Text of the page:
Do you need some money motivation? Fortunately, there are tons of helpful quotes that can give you the boost you need to get your finances in order. Managing your finances can be tedious, but when you reframe your approach, it can become empowering. The right words can transform your thinking and your money.
Each day get into the habit of shaping your thoughts by reading encouraging sayings to help you refocus your money goals. It won’t be long before you see the results. Here are 10 inspirational quotes to help you get out of debt and stay out.
1. ‘The safest way to double your money is to fold it over and put it in your pocket.’ —Kin Hubbard
If you want to see more of your cash, the easiest way to do that is to not spend it. Save your cash for a rainy day instead of spending indiscriminately and then wondering where all your money went. Although not spending your money seems simple, this money move can provide you with a much needed cushion during tough financial times.
You might be tempted by sales or a desire to look a certain way and have the things your friends and acquaintances have. But it will benefit you in the long run if you think about your future self. What kind of life do you want to live? How are your current habits drawing you closer or further away from your goals? Ask yourself these questions each time you’re about to make a purchase you’re not confident about. If you feel some hesitation, it’s probably because you shouldn’t be making the purchase. Trust your gut.
2. ‘A big part of financial freedom is having your heart and mind free from worry about the what-ifs of life.’ —Suze Orman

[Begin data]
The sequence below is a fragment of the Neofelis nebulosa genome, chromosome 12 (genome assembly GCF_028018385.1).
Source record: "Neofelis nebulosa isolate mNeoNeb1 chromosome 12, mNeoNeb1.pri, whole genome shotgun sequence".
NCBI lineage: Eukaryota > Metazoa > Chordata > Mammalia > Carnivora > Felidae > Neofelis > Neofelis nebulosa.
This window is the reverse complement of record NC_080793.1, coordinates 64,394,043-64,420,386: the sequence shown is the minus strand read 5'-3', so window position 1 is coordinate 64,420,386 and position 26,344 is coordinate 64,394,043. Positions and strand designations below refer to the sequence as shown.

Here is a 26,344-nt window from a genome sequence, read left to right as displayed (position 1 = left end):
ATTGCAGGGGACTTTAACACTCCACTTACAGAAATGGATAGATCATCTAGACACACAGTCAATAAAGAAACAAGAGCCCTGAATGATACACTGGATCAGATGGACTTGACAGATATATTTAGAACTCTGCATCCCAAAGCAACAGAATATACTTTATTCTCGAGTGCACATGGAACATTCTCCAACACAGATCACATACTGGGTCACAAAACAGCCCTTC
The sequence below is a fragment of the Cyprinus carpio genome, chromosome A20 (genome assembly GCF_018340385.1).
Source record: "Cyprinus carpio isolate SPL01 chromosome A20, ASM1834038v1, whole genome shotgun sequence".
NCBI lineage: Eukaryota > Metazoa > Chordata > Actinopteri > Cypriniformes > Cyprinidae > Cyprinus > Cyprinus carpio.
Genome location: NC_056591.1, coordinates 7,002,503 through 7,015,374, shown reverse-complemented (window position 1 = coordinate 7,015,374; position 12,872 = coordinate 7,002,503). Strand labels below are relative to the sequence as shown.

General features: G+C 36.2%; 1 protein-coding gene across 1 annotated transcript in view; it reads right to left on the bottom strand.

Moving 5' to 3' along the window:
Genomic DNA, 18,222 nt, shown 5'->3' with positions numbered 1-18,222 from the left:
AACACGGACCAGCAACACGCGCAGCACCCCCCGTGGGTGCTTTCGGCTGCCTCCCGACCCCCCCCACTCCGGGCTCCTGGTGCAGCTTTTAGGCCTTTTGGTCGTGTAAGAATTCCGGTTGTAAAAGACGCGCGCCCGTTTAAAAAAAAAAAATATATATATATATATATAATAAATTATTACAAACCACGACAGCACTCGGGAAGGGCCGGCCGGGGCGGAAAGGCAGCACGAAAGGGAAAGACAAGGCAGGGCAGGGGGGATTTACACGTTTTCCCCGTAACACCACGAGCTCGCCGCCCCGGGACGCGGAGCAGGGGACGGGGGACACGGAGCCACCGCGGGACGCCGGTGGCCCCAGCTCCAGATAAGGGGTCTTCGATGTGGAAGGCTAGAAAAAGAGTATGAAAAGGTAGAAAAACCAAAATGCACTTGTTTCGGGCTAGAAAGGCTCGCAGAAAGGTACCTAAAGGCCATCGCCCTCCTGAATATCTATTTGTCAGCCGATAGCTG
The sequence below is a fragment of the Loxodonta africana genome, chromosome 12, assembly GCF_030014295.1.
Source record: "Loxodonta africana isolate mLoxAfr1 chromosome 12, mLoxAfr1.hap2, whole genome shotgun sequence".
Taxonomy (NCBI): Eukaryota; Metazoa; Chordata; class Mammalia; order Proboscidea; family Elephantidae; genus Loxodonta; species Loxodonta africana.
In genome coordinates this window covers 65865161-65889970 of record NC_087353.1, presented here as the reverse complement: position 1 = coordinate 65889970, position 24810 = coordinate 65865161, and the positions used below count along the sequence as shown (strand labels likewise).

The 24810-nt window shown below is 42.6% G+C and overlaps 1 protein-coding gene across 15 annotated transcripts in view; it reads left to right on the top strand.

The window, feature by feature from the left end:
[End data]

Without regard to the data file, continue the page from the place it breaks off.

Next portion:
You can’t just wish you didn’t have debt. It’s important to take action and do what it takes to make your financial dreams a reality. What do you need to do financially so you can be worry free when it comes to the “what-ifs” of life? Take some time to write down your financial goals, and map out what it will take for you to achieve financial freedom. Think about what you need to improve, so you can live the life you want. Once you get to the place where you can truly say you are worry free, you’re financially free.
3. ‘Budgeting has only one rule: Do not go over budget.’—Leslie Tayne
A little self-control and the right mindset can go a long way. A simple way to stay within your budget and keep debt as far away from you as possible is to make an effort to stick with the budget you’ve set. Part of the secret to staying within your budget is believing you can stay within your budget. Have the right money mindset. If you keep telling yourself you don’t have enough willpower to stay on track with your finances, don’t be surprised when you blow your budget in just a few days.
4. ‘When you know the impact of little expenses, you will realize that there is nothing little in this world.’ —Manoj Arora
It’s the small expenses that can add up to big debt over time. Take a moment to track your spending for at least 30 days, so you can see exactly where your money is going each month. You’ll be surprised to see how the smaller purchases you don’t pay much attention to are slowly eating away your wealth. Resolve to be more mindful when it comes to everyday purchases. You’ll see the difference in your bank account.
5. ‘You don’t have to be a miser, just be wiser with your money.’ —Dorethia Conner Kelly
You can save money and enjoy life at the same time. Achieving financial freedom doesn’t mean you have to deny yourself to the point where you’re miserable, walking around with holes in your shoes and eating canned beans for dinner every night. You can have an excellent quality of life while squirreling away cash for a rainy day. This can be done by looking for bargains, as well as knowing when to keep your money in your wallet. (A sale item isn’t really a deal if you don’t need it.) It’s not necessary to choose frugal living over quality of life. You can have both if you know when and where not to shop.